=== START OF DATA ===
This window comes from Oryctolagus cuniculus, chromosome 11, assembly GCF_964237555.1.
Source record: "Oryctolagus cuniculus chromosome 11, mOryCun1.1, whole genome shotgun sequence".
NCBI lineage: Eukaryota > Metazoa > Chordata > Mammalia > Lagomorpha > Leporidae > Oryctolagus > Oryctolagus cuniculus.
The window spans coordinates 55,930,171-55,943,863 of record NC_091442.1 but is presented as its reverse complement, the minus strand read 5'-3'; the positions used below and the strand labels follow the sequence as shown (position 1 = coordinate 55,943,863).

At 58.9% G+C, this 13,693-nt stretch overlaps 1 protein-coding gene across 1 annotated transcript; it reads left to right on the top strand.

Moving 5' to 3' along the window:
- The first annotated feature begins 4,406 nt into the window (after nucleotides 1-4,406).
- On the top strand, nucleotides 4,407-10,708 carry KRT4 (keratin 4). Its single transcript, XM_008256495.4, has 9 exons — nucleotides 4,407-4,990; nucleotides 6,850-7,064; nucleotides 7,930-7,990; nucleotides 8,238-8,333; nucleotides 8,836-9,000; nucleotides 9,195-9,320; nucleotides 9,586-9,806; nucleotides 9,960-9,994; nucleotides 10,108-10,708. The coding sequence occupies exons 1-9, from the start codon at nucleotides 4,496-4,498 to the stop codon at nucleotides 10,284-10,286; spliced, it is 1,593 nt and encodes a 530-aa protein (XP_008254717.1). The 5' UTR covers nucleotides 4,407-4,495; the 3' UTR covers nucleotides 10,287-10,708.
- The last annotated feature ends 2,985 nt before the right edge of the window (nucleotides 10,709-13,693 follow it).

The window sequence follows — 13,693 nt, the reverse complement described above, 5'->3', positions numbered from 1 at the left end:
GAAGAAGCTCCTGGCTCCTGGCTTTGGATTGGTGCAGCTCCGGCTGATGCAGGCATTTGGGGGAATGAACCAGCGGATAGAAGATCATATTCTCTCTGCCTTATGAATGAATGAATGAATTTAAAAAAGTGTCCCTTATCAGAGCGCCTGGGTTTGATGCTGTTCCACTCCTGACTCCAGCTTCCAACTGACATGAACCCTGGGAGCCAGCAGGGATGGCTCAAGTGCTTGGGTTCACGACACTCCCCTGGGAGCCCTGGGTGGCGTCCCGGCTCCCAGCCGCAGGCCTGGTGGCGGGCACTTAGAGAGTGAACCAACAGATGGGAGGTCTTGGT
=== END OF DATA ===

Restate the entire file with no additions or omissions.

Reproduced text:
This window comes from Oryctolagus cuniculus, chromosome 11, assembly GCF_964237555.1.
Source record: "Oryctolagus cuniculus chromosome 11, mOryCun1.1, whole genome shotgun sequence".
NCBI lineage: Eukaryota > Metazoa > Chordata > Mammalia > Lagomorpha > Leporidae > Oryctolagus > Oryctolagus cuniculus.
The window spans coordinates 55,930,171-55,943,863 of record NC_091442.1 but is presented as its reverse complement, the minus strand read 5'-3'; the positions used below and the strand labels follow the sequence as shown (position 1 = coordinate 55,943,863).

At 58.9% G+C, this 13,693-nt stretch overlaps 1 protein-coding gene across 1 annotated transcript; it reads left to right on the top strand.

Moving 5' to 3' along the window:
- The first annotated feature begins 4,406 nt into the window (after nucleotides 1-4,406).
- On the top strand, nucleotides 4,407-10,708 carry KRT4 (keratin 4). Its single transcript, XM_008256495.4, has 9 exons — nucleotides 4,407-4,990; nucleotides 6,850-7,064; nucleotides 7,930-7,990; nucleotides 8,238-8,333; nucleotides 8,836-9,000; nucleotides 9,195-9,320; nucleotides 9,586-9,806; nucleotides 9,960-9,994; nucleotides 10,108-10,708. The coding sequence occupies exons 1-9, from the start codon at nucleotides 4,496-4,498 to the stop codon at nucleotides 10,284-10,286; spliced, it is 1,593 nt and encodes a 530-aa protein (XP_008254717.1). The 5' UTR covers nucleotides 4,407-4,495; the 3' UTR covers nucleotides 10,287-10,708.
- The last annotated feature ends 2,985 nt before the right edge of the window (nucleotides 10,709-13,693 follow it).

The window sequence follows — 13,693 nt, the reverse complement described above, 5'->3', positions numbered from 1 at the left end:
GAAGAAGCTCCTGGCTCCTGGCTTTGGATTGGTGCAGCTCCGGCTGATGCAGGCATTTGGGGGAATGAACCAGCGGATAGAAGATCATATTCTCTCTGCCTTATGAATGAATGAATGAATTTAAAAAAGTGTCCCTTATCAGAGCGCCTGGGTTTGATGCTGTTCCACTCCTGACTCCAGCTTCCAACTGACATGAACCCTGGGAGCCAGCAGGGATGGCTCAAGTGCTTGGGTTCACGACACTCCCCTGGGAGCCCTGGGTGGCGTCCCGGCTCCCAGCCGCAGGCCTGGTGGCGGGCACTTAGAGAGTGAACCAACAGATGGGAGGTCTTGGT